Those look like ISA slots. You could try an ISA IDE card, and see if it's recognized.

  8. #8
    🏆🏆🏆🏆🏆 ElNono's Avatar
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    Yeah I've read that my charger may not be strong enough but it always has been up until now
    Try cleaning it up, like DJR said. There's obvious wear and tear, and things like fans can end up requiring more juice as they wear out. There's also component wear and tear, and you AC Adapter might just not be putting out as much juice.

  9. #9
    Veteran DMC's Avatar
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    There's likely a piggy back board for the charge port that plugs into the motherboard with either edge connector or ribbon cable. If the charge port gets hot enough the solder joints will sometimes lose electrical connection.

    Try this: Put your charging brick under the actual connector, so that the weight of the laptop sits on the charge connector. If it begins to charge again you know the port is the fault. This can happen when you're gaming because the current draw is increased, and the heat dissipated is equal to the voltage x current. Since it's a cold solder joint, there's a voltage drop across it, ergo it become a heating element under more current draw.

    I've seen that with my gaming laptop.

  10. #10
    SeaGOAT midnightpulp's Avatar
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    Don't forget that back in the day the BIOS had a CHS (cylinder-head-sector) limit. The ATA spec limited it to 32GB, IIRC... some BIOS had even smaller limits. Does it boot from a floppy? Could also be the IDE controller.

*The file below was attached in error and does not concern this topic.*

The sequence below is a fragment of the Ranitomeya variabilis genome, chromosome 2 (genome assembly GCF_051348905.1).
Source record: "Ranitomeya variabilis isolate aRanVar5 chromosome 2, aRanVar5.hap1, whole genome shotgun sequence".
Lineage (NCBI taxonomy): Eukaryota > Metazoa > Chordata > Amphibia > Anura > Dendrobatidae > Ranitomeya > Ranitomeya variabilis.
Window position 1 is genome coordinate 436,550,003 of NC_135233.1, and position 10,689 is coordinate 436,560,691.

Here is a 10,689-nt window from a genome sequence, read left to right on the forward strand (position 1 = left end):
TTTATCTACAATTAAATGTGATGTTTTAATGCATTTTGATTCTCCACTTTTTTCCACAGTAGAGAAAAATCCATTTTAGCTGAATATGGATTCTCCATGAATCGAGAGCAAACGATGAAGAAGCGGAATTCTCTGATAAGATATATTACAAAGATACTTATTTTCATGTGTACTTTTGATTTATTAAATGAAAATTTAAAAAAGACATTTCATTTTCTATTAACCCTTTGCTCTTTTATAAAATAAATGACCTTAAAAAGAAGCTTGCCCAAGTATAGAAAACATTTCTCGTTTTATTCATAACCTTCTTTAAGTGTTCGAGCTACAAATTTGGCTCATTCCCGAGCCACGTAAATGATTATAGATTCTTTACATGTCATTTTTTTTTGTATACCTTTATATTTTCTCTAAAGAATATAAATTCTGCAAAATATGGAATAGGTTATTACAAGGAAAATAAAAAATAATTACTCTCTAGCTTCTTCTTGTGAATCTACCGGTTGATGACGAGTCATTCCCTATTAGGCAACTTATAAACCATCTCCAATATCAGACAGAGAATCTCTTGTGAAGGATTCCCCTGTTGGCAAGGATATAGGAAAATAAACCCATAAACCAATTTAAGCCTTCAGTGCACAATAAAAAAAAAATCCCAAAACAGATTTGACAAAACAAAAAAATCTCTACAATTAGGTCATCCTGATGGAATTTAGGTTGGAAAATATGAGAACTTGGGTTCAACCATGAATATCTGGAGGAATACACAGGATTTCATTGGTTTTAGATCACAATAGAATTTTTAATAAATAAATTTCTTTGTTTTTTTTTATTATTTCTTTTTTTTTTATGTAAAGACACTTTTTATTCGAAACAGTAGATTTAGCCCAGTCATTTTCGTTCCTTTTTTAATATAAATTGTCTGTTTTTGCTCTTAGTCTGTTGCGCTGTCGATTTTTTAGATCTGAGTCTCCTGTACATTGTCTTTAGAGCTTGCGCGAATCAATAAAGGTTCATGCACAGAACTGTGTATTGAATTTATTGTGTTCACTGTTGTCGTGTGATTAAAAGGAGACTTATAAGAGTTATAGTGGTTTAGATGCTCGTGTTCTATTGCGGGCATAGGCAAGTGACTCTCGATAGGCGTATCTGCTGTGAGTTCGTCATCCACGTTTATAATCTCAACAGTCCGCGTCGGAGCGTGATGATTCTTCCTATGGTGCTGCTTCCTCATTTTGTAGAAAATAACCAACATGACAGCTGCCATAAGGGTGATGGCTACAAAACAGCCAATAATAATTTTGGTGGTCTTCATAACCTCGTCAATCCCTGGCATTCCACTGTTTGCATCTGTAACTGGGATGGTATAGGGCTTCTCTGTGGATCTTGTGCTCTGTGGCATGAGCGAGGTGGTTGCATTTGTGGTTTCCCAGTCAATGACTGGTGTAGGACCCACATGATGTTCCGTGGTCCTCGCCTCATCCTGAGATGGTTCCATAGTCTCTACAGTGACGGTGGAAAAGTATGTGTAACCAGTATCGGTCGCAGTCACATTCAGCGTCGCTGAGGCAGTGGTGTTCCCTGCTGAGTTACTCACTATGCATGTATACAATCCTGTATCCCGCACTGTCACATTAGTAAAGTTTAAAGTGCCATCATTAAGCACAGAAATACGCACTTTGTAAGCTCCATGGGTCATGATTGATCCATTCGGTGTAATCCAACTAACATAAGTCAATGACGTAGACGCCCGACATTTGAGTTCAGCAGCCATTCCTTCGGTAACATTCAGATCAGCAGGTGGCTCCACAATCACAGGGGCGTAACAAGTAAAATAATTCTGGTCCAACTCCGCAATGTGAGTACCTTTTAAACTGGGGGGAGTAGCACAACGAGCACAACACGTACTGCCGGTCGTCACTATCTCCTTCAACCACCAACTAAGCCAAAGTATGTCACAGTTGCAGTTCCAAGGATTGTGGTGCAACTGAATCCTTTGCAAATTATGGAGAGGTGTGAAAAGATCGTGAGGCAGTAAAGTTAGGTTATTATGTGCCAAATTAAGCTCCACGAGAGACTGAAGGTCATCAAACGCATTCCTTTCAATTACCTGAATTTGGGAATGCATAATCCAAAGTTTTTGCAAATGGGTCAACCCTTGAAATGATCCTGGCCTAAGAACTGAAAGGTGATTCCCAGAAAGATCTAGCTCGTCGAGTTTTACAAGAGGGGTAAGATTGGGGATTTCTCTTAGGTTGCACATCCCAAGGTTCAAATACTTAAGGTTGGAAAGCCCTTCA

Is it a board like this?
    http://www.os2museum.com/wp/ibm-blue...s-fastest-386/

    Those look like ISA slots. You could try an ISA IDE card, and see if it's recognized.
    Thanks for the reply. The answer was staring at me in the face all along and I just missed it. This board actually has on-board IDE controllers (you can see them below the ram slots). I didn't notice them because they weren't surrounded by a plastic housing like in never boards and I'm so used to boards from that era needing controller cards, I didn't even look. The reason it wasn't recognizing a drive from the ISA controller card because it was jumpered to ignore it, of course . Solution was simply plugging the drive to the on-board header, obviously. Suffice it to say, I felt like an idiot

    And yep, that's the board. Guess it's a glorified 386 even though it's listed as a 486 75mhz. Performing the dos speedsys benchmark, it barely registers above the 386 40mhz line. I find it interesting nonetheless, since it seems to be an uncommon chipset, 486BL.